1. Education
Send to a Friend via Email

Butterflies & Moths

The order Lepidoptera includes an estimated 100,000 species, and is probably the best known of all the insect orders. These articles explore the characteristics and behaviors of the Lepidoptera group. You will also find profiles of butterflies, moths, and skippers.
  1. Butterfly Behavior (0)

Characteristics: Order Lepidoptera
This article describes the characteristics of the order Lepidoptera, the butterflies and moths.

Life Cycle of Butterflies and Moths
Butterflies and moths, all members of the order Lepidoptera, undergo complete metamorphosis with four stages - egg, larve, pupa, and adult. In each of these four life cycle stages, the insect looks and behaves quite differently from the others.

How to Tell the Difference Between a Butterfly and a Moth
Butterfly or moth? Learn how to tell the difference.

6 Butterflies You Can Find in the Winter

How to Keep a Caterpillar
Want to raise a caterpillar you've collected? Here are tips for housing, feeding, and caring for a caterpillar in captivity.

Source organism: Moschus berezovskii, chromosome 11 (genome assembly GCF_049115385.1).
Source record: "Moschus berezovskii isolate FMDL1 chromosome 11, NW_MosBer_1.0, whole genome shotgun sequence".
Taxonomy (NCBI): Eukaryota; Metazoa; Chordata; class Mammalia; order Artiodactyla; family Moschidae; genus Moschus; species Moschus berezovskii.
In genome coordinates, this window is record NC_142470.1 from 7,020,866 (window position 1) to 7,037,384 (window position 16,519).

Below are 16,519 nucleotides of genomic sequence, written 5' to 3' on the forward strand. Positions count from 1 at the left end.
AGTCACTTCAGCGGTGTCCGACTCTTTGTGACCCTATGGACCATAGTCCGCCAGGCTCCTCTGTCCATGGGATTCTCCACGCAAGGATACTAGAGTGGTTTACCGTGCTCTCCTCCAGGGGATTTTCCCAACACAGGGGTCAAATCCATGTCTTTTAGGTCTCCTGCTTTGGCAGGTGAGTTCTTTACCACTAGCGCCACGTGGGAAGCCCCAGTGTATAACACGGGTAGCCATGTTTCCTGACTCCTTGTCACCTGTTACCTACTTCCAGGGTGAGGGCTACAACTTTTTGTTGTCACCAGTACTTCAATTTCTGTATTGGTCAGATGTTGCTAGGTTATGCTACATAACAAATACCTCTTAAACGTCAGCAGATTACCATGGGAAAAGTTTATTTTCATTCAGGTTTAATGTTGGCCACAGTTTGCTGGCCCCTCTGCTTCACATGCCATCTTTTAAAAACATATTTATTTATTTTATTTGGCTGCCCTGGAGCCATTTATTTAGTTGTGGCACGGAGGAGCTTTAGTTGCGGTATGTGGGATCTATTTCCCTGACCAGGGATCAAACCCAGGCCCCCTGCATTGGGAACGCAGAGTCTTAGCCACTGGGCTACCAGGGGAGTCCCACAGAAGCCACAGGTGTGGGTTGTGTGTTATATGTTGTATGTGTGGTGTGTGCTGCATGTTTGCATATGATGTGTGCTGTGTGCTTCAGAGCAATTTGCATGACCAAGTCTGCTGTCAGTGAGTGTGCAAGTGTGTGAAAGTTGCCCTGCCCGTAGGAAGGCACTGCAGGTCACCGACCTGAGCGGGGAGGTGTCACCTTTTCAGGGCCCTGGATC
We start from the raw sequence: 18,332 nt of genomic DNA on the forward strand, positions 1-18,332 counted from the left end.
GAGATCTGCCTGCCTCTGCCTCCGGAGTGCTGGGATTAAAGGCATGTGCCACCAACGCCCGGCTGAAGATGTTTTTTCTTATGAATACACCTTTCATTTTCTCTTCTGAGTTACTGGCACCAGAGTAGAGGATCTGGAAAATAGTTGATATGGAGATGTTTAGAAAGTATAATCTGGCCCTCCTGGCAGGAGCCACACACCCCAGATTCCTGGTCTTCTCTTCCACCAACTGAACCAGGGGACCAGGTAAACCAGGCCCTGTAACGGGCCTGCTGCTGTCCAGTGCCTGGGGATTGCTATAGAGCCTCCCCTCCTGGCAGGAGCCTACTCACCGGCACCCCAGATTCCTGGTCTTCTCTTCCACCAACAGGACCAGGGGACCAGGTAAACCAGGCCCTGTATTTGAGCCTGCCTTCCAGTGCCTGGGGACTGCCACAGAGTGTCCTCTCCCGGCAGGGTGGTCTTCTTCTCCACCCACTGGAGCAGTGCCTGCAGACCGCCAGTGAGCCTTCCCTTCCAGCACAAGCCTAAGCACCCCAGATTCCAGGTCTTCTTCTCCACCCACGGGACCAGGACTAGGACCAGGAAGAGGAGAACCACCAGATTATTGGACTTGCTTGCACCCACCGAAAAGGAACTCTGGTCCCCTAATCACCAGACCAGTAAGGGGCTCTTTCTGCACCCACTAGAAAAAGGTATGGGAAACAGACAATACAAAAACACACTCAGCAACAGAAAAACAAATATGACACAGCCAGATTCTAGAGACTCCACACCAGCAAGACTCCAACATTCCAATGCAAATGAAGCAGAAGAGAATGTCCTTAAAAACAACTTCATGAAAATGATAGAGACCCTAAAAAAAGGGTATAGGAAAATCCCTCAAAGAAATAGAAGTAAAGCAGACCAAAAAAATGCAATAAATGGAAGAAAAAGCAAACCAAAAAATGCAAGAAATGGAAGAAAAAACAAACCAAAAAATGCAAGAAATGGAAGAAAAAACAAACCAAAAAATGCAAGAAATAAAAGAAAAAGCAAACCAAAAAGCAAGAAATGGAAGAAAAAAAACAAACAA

10 Cool Facts About Caterpillars
How much do you really know about caterpillars? Here are 10 cool facts about caterpillars.

The Six Butterfly Families
Identifying butterflies begins with learning the six butterfly families. The first five families – swallowtails, brush-foots, whites and sulphurs, gossamer-wings, and metalmarks – are called the true butterflies. The last group, the skippers, are sometimes considered separate from the butterflies.

Brush-Footed Butterflies, Family Nymphalidae
Brush-footed butterflies include a variety of common butterflies, including monarchs, admirals, anglewings, and fritillaries. Learn the identifying features of butterflies in the family Nymphalidae.

Skippers, Family Hesperiidae
About one-third of all North American butterflies belong to the family Hesperiidae, the skippers. These small butterflies fly fast, and can be mistaken for day-flying moths. Learn the habits and traits of skippers.

Swallowtails and Parnassians, Family Papilionidae